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Song of the Day: November 25

Steven Blier (photo Liv Hoffman)NYFOS is celebrating our co-founder Steven Blier this week! In honor of his birthday on November 25, each Song of the Day post this week will be a tribute to him.  Happy Birthday, Steve!  We hope you enjoy these and have a wonderful week!

Today’s post comes from Steve’s former student and NYFOS artist Hal Cazalet:

My song of the week for Steve is “Till The Clouds Roll By”, music by Jerome Kern and lyrics by P G Wodehouse from the 1917 Broadway musical Oh Boy!

“The Schubert of the American Song” – Steve Blier describing Jerome Kern.

Happy birthday to you, my dear Mr Blier. I wanted to send you a birthday tune I know is close to both of us and that I hope makes your day even more beautiful.

There is something quite wonderful about the impression this music has on our sophisticated ears nearly 100 years on. There seems a bygone innocence in the style and manner, a simple truth in the melody, naivety in the lyric, yet for all its lighthearted charm and fun, there seems something inexplicably moving in its effect. Music that goes to the heart is rather rare in stage musicals today, but it seems the great inaugurators of the American musical, Guy Bolton, Jerome Kern and P G Wodehouse, had the ability to connect with the emotions of their audience without ever seeming to make an effort.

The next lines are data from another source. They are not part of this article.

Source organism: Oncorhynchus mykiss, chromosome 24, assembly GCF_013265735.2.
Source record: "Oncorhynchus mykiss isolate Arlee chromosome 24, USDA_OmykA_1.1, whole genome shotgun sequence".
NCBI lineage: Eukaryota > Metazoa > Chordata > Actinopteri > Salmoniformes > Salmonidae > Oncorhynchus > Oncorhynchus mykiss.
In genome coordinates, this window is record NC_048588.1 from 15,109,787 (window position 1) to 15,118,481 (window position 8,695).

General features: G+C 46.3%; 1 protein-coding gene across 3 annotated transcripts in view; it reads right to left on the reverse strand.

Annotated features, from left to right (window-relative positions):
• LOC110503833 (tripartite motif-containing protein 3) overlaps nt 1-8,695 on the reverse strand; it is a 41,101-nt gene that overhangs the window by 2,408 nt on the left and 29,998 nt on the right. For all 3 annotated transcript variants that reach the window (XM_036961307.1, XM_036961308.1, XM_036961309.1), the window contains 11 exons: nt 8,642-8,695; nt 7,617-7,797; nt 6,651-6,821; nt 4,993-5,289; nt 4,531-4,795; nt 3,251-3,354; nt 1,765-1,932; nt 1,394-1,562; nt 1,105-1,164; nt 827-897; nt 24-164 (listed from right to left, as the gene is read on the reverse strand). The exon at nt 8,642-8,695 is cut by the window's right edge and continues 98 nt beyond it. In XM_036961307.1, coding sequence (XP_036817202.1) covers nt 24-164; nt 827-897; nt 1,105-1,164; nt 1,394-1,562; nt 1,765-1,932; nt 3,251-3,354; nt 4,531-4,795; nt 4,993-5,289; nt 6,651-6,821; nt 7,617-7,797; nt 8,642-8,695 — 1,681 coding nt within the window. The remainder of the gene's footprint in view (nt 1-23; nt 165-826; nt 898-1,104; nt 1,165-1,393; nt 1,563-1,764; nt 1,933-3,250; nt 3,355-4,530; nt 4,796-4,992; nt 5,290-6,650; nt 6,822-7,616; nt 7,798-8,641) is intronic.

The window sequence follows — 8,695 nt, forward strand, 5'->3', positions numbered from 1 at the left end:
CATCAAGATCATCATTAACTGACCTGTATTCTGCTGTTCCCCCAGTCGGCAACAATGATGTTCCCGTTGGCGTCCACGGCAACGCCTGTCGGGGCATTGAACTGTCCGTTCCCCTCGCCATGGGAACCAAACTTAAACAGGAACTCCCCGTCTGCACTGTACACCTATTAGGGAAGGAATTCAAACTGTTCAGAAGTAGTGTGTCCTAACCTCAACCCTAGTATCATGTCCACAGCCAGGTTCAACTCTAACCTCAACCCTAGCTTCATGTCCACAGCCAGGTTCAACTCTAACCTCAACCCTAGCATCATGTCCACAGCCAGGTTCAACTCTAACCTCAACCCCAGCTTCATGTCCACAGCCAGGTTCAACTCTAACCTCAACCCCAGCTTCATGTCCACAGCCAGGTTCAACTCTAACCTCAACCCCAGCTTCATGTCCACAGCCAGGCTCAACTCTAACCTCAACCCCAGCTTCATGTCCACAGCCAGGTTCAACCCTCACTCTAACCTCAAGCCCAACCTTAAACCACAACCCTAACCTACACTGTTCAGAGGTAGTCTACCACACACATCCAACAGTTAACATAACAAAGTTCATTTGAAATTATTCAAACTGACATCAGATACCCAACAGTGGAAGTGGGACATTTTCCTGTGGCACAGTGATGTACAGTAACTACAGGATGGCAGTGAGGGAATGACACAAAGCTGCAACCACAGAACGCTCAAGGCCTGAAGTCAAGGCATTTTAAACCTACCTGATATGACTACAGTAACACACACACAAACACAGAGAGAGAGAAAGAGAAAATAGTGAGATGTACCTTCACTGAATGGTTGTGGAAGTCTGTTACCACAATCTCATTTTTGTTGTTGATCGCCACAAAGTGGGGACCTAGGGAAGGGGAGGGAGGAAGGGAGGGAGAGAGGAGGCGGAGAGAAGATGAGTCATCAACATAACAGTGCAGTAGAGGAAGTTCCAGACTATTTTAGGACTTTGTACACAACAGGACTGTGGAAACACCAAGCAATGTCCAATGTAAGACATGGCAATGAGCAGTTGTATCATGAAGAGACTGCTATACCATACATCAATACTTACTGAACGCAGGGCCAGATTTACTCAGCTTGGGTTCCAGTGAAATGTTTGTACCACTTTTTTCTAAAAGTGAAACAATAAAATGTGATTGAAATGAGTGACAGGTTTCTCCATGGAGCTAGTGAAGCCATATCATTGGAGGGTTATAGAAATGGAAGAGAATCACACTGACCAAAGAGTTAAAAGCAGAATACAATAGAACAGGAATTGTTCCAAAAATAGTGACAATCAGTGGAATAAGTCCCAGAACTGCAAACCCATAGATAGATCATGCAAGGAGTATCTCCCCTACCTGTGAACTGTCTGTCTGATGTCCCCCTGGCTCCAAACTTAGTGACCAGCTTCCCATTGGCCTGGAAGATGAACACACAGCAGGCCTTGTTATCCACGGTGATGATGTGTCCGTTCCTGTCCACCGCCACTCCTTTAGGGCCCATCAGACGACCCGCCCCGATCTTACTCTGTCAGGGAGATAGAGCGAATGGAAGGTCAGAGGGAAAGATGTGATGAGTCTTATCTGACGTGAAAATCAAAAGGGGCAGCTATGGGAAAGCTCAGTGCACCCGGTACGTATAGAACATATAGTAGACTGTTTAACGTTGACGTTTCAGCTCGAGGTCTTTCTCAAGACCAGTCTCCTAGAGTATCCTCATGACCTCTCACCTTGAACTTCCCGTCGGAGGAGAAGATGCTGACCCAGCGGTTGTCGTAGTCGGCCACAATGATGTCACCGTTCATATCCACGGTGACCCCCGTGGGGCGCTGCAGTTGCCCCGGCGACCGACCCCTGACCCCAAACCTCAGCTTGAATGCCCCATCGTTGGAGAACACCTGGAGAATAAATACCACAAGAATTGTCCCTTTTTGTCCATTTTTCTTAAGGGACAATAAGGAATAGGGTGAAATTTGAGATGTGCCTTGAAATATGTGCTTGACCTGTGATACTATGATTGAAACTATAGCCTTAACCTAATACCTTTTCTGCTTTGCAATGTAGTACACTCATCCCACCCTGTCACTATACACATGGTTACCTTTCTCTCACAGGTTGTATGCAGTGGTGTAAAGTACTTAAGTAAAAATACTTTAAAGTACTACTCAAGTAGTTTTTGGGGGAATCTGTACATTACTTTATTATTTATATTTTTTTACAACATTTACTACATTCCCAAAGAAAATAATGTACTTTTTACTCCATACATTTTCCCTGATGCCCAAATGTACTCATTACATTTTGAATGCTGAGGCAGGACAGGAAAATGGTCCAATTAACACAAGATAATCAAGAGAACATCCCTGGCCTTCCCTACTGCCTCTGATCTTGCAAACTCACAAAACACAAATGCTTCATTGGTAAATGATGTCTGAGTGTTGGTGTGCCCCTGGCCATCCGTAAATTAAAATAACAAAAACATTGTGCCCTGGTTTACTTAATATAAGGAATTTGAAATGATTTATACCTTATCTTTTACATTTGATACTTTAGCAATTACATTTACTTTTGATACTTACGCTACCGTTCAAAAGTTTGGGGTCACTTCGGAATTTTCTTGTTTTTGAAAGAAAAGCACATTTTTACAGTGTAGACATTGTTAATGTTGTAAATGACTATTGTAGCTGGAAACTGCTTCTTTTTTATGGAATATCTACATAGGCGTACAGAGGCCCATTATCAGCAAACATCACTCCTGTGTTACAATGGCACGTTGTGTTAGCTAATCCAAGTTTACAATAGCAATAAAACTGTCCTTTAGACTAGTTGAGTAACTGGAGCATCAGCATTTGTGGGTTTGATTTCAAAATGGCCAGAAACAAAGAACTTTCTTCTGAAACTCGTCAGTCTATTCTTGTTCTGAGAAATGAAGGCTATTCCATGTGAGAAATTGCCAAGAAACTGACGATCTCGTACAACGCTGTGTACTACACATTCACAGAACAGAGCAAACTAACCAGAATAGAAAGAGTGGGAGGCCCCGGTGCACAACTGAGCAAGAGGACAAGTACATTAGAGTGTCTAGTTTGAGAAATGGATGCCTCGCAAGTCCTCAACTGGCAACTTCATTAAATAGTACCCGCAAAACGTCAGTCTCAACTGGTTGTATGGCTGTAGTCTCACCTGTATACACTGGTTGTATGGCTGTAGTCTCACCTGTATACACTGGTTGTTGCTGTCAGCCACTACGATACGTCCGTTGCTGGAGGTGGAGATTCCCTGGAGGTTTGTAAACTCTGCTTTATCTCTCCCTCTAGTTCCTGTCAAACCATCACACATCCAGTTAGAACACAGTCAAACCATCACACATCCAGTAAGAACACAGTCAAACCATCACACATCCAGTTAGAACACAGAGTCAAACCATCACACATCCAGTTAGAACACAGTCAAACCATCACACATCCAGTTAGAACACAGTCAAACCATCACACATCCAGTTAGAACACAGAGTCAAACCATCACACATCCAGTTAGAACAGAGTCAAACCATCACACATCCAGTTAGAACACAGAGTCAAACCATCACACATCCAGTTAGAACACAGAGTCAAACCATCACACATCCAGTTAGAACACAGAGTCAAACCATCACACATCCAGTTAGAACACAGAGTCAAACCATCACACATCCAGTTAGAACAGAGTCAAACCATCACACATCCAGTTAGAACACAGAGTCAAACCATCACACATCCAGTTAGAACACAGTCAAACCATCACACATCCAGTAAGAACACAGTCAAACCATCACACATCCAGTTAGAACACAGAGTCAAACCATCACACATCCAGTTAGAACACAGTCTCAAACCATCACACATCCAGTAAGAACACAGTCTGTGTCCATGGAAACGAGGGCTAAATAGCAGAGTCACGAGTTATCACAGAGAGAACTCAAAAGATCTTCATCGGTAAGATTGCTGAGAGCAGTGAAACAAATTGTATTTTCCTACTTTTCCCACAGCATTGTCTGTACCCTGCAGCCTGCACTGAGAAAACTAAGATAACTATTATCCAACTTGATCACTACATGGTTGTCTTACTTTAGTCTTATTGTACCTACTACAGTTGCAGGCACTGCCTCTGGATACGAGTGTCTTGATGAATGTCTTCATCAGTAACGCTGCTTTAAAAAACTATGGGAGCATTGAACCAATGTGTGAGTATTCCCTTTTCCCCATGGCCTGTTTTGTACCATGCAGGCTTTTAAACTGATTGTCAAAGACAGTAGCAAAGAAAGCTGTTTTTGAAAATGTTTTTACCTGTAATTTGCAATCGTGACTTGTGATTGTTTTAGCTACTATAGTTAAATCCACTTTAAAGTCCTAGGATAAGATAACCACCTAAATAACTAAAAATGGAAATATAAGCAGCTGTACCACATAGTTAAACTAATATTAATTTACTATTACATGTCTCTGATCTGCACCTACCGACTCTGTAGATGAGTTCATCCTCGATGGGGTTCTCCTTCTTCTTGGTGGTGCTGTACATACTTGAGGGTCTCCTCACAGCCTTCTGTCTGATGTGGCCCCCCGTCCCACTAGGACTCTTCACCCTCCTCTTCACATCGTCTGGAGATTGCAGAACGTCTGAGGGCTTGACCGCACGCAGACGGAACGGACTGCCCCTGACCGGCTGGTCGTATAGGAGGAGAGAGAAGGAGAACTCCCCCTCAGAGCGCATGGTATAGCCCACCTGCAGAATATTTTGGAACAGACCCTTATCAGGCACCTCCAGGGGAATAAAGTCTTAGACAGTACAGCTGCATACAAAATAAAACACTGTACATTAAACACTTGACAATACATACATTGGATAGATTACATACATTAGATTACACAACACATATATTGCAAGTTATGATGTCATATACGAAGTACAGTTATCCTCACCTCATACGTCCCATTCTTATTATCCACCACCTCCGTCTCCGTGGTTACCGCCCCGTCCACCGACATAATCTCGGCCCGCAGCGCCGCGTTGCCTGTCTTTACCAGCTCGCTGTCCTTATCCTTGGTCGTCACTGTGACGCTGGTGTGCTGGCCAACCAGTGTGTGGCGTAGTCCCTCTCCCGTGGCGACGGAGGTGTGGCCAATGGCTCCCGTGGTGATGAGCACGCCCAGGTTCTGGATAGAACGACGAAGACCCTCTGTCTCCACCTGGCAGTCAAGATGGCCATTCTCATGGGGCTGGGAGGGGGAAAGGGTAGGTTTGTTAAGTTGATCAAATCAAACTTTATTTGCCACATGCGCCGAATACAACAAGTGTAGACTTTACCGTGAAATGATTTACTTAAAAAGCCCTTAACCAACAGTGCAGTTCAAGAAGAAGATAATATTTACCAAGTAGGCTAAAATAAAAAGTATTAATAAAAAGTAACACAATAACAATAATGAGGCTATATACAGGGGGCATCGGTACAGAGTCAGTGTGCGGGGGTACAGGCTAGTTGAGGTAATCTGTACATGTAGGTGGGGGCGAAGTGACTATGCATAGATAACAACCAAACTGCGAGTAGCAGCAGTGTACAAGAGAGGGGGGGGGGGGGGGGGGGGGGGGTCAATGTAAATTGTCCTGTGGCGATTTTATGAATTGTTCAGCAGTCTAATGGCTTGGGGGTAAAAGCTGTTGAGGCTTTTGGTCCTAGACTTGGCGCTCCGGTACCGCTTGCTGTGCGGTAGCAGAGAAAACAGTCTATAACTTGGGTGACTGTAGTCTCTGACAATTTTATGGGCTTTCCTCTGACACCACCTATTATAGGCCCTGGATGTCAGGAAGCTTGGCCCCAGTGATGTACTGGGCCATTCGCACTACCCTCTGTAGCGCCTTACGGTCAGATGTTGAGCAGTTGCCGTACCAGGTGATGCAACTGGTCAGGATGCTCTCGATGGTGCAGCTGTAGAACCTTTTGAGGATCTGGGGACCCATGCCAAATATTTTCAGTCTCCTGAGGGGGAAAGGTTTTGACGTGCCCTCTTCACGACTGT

Oh Boy! was one of the Princess Musicals and notably, made a name of Beatrice Lillie who took the roll of Jackie in London production in 1919 following the Broadway transfer. The plot is full of the usual Wodehouse/Bolton antics – Polo Players, a character described as ‘a Dandy’, a befuddled leading man trying to elope with the girl while avoiding her Quaker aunt. All wonderful stuff that is a perfect tonic in the uncertain world we live in today. Strange, and yet heartening to think that when America joined WW1 in April 1917, Oh Boy! was on Broadway and would continue its run for most of that year – just think of the comfort it must have given to the New York spirit back then. George Orwell described the fanciful world of the Princess Musicals as ‘The Garden of Eden’, a haven of escape, delight and joy. I hope, SB, that your day is jam packed with all three. I suppose all honest music moves us because it needs no where to hide.

Happy birthday old horse,
Hal x

I am sending 2 versions. The first is the John McGlinn recording and the second is the original which is so wonderfully audacious!


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